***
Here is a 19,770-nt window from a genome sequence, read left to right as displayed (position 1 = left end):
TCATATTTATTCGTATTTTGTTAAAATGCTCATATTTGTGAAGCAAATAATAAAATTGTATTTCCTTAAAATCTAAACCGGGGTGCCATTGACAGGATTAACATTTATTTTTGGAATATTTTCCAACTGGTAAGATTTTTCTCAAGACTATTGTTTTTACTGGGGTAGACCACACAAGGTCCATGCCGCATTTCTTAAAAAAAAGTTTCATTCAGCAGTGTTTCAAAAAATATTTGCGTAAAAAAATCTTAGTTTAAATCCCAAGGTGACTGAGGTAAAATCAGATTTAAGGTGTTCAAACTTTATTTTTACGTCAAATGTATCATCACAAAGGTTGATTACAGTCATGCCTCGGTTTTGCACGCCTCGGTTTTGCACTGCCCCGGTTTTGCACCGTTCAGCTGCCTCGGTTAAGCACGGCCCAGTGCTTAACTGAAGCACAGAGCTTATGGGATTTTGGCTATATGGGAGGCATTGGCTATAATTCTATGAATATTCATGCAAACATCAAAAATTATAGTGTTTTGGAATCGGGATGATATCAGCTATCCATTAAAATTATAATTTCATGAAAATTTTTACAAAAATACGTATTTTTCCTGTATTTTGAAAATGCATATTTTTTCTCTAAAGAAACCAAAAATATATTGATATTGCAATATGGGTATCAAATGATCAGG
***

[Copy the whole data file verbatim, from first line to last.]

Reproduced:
Here is a 19,770-nt window from a genome sequence, read left to right as displayed (position 1 = left end):
TCATATTTATTCGTATTTTGTTAAAATGCTCATATTTGTGAAGCAAATAATAAAATTGTATTTCCTTAAAATCTAAACCGGGGTGCCATTGACAGGATTAACATTTATTTTTGGAATATTTTCCAACTGGTAAGATTTTTCTCAAGACTATTGTTTTTACTGGGGTAGACCACACAAGGTCCATGCCGCATTTCTTAAAAAAAAGTTTCATTCAGCAGTGTTTCAAAAAATATTTGCGTAAAAAAATCTTAGTTTAAATCCCAAGGTGACTGAGGTAAAATCAGATTTAAGGTGTTCAAACTTTATTTTTACGTCAAATGTATCATCACAAAGGTTGATTACAGTCATGCCTCGGTTTTGCACGCCTCGGTTTTGCACTGCCCCGGTTTTGCACCGTTCAGCTGCCTCGGTTAAGCACGGCCCAGTGCTTAACTGAAGCACAGAGCTTATGGGATTTTGGCTATATGGGAGGCATTGGCTATAATTCTATGAATATTCATGCAAACATCAAAAATTATAGTGTTTTGGAATCGGGATGATATCAGCTATCCATTAAAATTATAATTTCATGAAAATTTTTACAAAAATACGTATTTTTCCTGTATTTTGAAAATGCATATTTTTTCTCTAAAGAAACCAAAAATATATTGATATTGCAATATGGGTATCAAATGATCAGG